9. Waking up

    Loving God can make you feel happy, yes. But it is sad sometimes when others don't love God too.

    June 28, 2013 at 4:22 pm |
    • Athy

      There is no god. How can one love a nonexistent entity?

      June 28, 2013 at 4:26 pm |
    • GodFreeNow

      I can assure you that you will find more comfort in loving your fellow man, than you will an idea.

      June 28, 2013 at 4:28 pm |
    • Mirosal

      You don't need any kind of deity to live a full, rich, fulfilling happy life.

      June 28, 2013 at 4:30 pm |
    • Flash

      Waking up,

      That you can love that reprehensible, monstrous "God" character from The Bible is preposterous.

      June 28, 2013 at 4:31 pm |
    • bostontola

      Athy,
      My kids loved their blankey, inanimate but it did exist.

      June 28, 2013 at 4:31 pm |
    • Waking up

      God is extremely smart, sees things how they are, and how they will be. He is easy to fall in love with.

      June 28, 2013 at 4:39 pm |
  10. Reality

    Beyond the "twittering":

    Only for the new members of this blog:

    AND THE INFAMOUS ANGELIC CONS CONTINUE TO WREAK STUPIDITY UPON THE WORLD

    Joe Smith had his Moroni. (As does M. Romney)

    "Latter-day Saints like M. Romney also believe that Michael the Archangel was Adam (the first man) when he was mortal, and Gabriel lived on the earth as Noah."

    Jehovah Witnesses have their Jesus /Michael the archangel, the first angelic being created by God;

    Mohammed had his Gabriel (this "tin-kerbell" got around).

    Jesus and his family had/has Michael, Gabriel, and Satan, the latter being a modern day demon of the demented. (As does BO and his family)(As do Biden and Ryan)

    The Abraham-Moses myths had their Angel of Death and other "no-namers" to do their dirty work or other assorted duties.

    Contemporary biblical and religious scholars have relegated these "pretty wingie/horn-blowing thingies" to the myth pile. We should do the same to include deleting all references to them in our religious operating manuals. Doing this will eliminate the prophet/profit/prophecy status of these founders and put them where they belong as simple humans just like the rest of us.

    Some added references to "tink-erbells".

    newadvent.org/cathen/07049c.htm

    "The belief in guardian angels can be traced throughout all antiquity; pagans, like Menander and Plutarch (cf. Euseb., "Praep. Evang.", xii), and Neo-Platonists, like Plotinus, held it. It was also the belief of the Babylonians and As-syrians, as their monuments testify, for a figure of a guardian angel now in the British Museum once decorated an As-syrian palace, and might well serve for a modern representation; while Nabopolassar, father of Nebuchadnezzar the Great, says: "He (Marduk) sent a tutelary deity (cherub) of grace to go at my side; in everything that I did, he made my work to succeed."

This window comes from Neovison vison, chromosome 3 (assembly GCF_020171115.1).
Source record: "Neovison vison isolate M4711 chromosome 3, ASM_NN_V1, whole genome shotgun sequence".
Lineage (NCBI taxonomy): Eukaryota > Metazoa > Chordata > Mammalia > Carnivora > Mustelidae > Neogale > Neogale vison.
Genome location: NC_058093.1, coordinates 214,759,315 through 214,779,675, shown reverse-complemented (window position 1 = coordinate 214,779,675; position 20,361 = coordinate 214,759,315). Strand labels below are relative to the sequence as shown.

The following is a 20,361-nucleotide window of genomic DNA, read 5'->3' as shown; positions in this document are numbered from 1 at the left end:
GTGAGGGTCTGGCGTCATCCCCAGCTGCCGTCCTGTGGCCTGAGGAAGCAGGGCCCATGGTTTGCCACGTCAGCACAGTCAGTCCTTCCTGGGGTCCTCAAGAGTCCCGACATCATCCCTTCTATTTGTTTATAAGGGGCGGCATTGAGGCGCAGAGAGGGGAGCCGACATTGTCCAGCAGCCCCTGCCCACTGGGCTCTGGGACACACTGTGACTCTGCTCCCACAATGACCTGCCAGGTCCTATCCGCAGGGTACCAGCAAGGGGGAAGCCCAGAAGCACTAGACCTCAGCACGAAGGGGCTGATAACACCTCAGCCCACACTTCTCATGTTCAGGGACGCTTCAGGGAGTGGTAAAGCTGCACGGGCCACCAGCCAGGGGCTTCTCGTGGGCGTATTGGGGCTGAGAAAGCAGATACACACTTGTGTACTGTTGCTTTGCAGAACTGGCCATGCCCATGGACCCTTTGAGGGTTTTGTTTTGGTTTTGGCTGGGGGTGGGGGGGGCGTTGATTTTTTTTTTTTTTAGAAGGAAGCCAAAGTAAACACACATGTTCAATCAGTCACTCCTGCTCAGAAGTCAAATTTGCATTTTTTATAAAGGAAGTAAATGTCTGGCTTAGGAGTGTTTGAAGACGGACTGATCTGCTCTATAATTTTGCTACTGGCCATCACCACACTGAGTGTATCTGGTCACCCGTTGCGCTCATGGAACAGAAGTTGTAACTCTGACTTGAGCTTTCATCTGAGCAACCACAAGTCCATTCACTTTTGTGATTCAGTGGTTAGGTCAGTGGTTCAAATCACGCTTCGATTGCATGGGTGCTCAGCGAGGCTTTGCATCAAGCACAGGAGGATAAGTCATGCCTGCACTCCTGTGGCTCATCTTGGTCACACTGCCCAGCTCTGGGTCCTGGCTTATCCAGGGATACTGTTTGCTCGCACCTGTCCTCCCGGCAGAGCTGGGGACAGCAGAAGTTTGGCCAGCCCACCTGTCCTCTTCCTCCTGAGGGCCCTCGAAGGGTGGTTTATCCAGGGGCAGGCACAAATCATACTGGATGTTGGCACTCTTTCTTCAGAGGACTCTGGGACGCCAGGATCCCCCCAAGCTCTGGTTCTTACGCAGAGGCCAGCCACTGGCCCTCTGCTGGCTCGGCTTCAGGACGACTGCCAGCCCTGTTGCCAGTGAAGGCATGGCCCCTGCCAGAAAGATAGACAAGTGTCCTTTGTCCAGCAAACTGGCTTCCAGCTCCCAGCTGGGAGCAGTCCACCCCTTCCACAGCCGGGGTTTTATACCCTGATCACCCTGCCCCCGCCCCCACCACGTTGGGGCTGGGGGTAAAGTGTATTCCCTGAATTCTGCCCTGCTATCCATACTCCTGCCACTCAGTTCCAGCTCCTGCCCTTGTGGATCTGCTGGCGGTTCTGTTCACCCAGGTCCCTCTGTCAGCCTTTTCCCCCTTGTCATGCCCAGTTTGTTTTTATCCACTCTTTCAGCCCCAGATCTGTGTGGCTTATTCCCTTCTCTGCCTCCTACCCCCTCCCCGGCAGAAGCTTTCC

Catholic monks and Dark Age theologians also did their share of hallu-cinating:

    "TUBUAS-A member of the group of angels who were removed from the ranks of officially recognized celestial hierarchy in 745 by a council in Rome under Pope Zachary. He was joined by Uriel, Adimus, Sabaoth, Simiel, and Raguel."

    And tin-ker- bells go way, way back:

    "In Zoroastrianism there are different angel like creatures. For example each person has a guardian angel called Fravashi. They patronize human being and other creatures and also manifest god’s energy. Also, the Amesha Spentas have often been regarded as angels, but they don't convey messages, but are rather emanations of Ahura Mazda ("Wise Lord", God); they appear in an abstract fashion in the religious thought of Zarathustra and then later (during the Achaemenid period of Zoroastrianism) became personalized, associated with an aspect of the divine creation (fire, plants, water...)."

    "The beginnings of the biblical belief in angels must be sought in very early folklore. The gods of the Hitti-tes and Canaanites had their supernatural messengers, and parallels to the Old Testament stories of angels are found in Near Eastern literature. "

    "The 'Magic Papyri' contain many spells to secure just such help and protection of angels. From magic traditions arose the concept of the guardian angel. "

    For added information see the review at:

    en.wikipedia.org/wiki/Angel
    "The prophet Ezekiel described an incredible vision of cherubim angels in Ezekiel chapter 10 of the Torah and the Bible, mentioning that the angels’ wings were “completely full of eyes” (verse 12) and “under their wings was what looked like human hands” (verse 21). The angels each used their wings and something “like a wheel intersecting a wheel” (verse 10) that “sparkled like topaz” (verse 9) to move around."